OpenAIRE

    CARRETERO PAULET, LORENZO; Chang, T-H; Librado Sanz, Pablo; Ibarra Laclette, E.; Herrera Estrella, L.; Rozas Liras, Julio A.; Albert, V.A.

    2015-01-01

    The genome of the bladderwort Utricularia gibba provides an unparalleled opportunity to uncover the adaptive landscape of an aquatic carnivorous plant with unique phenotypic features such as absence of roots, development of water-filled suction bladders, and a highly ramified branching pattern. Despite its tiny size, the U. gibba genome accommodates approximately as many genes as other plant genomes. To examine the relationship between the compactness of its genome and gene turnover, we compa...

  8. Genome-Wide Analysis of Adaptive Molecular Evolution in the Carnivorous Plant Utricularia gibba

    OpenAIRE

    Carretero-Paulet, Lorenzo; Chang, Tien-Hao; Librado, Pablo; Ibarra-Laclette, Enrique; Herrera-Estrella, Luis; Rozas, Julio; Albert, Victor A.

    2015-01-01

    The genome of the bladderwort Utricularia gibba provides an unparalleled opportunity to uncover the adaptive landscape of an aquatic carnivorous plant with unique phenotypic features such as absence of roots, development of water-filled suction bladders, and a highly ramified branching pattern. Despite its tiny size, the U. gibba genome accommodates approximately as many genes as other plant genomes. To examine the relationship between the compactness of its genome and gene turnover, we compa...

  9. Long-Term Experimental Evolution in Escherichia Coli. VI. Environmental Constraints on Adaptation and Divergence

    OpenAIRE

    Travisano, M.

    1997-01-01

    The effect of environment on adaptation and divergence was examined in two sets of populations of Escherichia coli selected for 1000 generations in either maltose- or glucose-limited media. Twelve replicate populations selected in maltose-limited medium improved in fitness in the selected environment, by an average of 22.5%. Statistically significant among-population genetic variation for fitness was observed during the course of the propagation, but this variation was small relative to the f...

  10. Recovery of Phenotypes Obtained by Adaptive Evolution through Inverse Metabolic Engineering

    DEFF Research Database (Denmark)

    Hong, Kuk-Ki; Nielsen, Jens

    2012-01-01

    In a previous study, system level analysis of adaptively evolved yeast mutants showing improved galactose utilization revealed relevant mutations. The governing mutations were suggested to be in the Ras/PKA signaling pathway and ergosterol metabolism. Here, site-directed mutants having one of the...... the identification of specific mutations by systems biology can direct new metabolic engineering strategies for improving galactose utilization by yeast....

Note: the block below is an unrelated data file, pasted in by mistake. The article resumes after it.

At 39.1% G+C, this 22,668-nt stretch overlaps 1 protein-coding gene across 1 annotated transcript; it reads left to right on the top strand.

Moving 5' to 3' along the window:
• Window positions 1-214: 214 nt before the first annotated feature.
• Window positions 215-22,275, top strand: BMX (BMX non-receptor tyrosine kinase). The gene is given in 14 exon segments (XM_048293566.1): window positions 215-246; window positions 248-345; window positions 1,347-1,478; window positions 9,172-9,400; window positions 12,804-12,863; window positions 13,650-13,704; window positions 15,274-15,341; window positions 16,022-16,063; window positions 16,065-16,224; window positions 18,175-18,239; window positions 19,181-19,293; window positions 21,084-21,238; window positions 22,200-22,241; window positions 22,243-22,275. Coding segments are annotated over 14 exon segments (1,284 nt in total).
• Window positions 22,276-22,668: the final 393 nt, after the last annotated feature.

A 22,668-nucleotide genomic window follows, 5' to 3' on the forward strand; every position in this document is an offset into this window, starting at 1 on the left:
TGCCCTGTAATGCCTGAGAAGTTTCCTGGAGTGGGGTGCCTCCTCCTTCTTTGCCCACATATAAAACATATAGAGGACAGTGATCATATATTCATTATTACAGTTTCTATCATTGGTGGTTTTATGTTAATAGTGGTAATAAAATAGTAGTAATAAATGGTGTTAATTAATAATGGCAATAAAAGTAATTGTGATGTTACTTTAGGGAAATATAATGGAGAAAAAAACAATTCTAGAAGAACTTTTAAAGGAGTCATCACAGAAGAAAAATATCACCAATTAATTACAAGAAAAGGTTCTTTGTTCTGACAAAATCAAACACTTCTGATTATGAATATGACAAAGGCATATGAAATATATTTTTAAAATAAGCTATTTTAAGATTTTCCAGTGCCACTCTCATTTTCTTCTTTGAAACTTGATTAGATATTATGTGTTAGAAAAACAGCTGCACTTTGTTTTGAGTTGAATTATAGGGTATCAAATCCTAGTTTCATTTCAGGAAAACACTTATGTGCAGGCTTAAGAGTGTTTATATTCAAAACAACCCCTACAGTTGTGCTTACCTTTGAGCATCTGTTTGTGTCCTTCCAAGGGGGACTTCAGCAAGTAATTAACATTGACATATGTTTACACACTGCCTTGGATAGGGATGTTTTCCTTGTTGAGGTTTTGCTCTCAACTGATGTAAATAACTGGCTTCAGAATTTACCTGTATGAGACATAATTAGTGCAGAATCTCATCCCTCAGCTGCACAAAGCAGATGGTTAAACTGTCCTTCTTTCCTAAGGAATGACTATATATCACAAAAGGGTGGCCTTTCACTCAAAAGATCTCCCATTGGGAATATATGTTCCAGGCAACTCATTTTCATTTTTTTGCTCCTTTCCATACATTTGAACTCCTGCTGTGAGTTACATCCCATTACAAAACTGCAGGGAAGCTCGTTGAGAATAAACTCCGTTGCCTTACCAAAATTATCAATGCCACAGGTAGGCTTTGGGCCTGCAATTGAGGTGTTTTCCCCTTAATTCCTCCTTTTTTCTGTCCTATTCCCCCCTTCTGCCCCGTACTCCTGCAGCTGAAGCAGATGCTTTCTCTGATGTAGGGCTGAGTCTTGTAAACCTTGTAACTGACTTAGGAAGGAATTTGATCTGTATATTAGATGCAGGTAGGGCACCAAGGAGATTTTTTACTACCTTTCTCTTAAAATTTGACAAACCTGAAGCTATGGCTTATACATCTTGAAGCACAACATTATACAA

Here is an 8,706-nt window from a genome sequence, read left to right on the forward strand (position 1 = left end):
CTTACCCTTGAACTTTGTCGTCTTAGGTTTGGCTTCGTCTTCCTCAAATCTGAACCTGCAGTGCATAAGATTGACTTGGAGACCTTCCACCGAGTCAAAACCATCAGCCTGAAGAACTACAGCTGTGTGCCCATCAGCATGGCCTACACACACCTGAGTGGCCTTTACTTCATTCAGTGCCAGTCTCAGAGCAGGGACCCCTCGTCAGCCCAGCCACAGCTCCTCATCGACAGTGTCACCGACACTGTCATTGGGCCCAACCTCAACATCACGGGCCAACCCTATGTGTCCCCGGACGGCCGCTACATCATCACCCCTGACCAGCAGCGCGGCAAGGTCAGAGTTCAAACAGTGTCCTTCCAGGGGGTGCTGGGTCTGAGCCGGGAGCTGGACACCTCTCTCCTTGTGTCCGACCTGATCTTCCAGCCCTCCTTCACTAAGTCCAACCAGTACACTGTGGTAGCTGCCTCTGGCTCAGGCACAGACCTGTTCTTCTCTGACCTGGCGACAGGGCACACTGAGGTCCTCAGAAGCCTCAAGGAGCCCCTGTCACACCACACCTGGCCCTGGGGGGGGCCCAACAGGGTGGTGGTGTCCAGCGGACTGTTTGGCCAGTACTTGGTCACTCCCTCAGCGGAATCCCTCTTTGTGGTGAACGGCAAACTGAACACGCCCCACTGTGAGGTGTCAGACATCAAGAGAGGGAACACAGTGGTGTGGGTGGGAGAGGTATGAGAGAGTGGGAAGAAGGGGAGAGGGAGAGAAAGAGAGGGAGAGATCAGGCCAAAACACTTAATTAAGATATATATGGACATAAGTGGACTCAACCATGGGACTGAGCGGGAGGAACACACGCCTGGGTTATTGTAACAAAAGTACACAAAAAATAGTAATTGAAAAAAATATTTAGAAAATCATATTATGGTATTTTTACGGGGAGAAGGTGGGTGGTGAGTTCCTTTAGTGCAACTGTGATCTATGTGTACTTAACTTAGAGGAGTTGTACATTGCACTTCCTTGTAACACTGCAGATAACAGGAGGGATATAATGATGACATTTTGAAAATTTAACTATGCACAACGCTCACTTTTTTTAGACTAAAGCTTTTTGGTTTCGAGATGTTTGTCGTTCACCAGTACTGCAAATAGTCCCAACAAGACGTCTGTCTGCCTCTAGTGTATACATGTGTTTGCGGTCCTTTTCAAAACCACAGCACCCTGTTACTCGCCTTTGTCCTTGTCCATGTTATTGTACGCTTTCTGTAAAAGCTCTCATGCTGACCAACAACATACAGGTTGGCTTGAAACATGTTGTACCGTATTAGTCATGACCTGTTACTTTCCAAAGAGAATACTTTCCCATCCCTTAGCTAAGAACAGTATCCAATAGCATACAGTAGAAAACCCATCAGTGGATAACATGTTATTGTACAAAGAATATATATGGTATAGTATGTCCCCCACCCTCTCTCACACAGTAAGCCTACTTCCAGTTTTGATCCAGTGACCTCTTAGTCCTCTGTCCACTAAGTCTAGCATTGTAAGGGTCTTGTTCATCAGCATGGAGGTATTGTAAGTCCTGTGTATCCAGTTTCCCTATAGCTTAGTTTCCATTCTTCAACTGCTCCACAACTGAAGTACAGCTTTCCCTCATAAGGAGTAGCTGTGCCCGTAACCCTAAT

11. The evolution of Rare Pride: using evaluation to drive adaptive management in a biodiversity conservation organization.

    Science.gov (United States)

    Jenks, Brett; Vaughan, Peter W; Butler, Paul J

    2010-05-01

    Rare Pride is a social marketing program that stimulates human behavior change in order to promote biodiversity conservation in critically threatened regions in developing countries. A series of formal evaluation studies, networking strategies, and evaluative inquiries have driven a 20-year process of adaptive management that has resulted in extensive programmatic changes within Pride. This paper describes the types of evaluation that Rare used to drive adaptive management and the changes it caused in Pride's theory-of-change and programmatic structure. We argue that (a) qualitative data gathered from partners and staff through structured interviews is most effective at identifying problems with current programs and procedures, (b) networking with other organizations is the most effective strategy for learning of new management strategies, and (c) quantitative data gathered through surveys is effective at measuring program impact and quality. Adaptive management has allowed Rare to increase its Pride program from implementing about two campaigns per year in 2001 to more than 40 per year in 2009 while improving program quality and maintaining program impact. PMID:19733908

  12. Telomerase and telomere-associated proteins: structural insights into mechanism and evolution.

    Science.gov (United States)

    Lewis, Karen A; Wuttke, Deborah S

    2012-01-11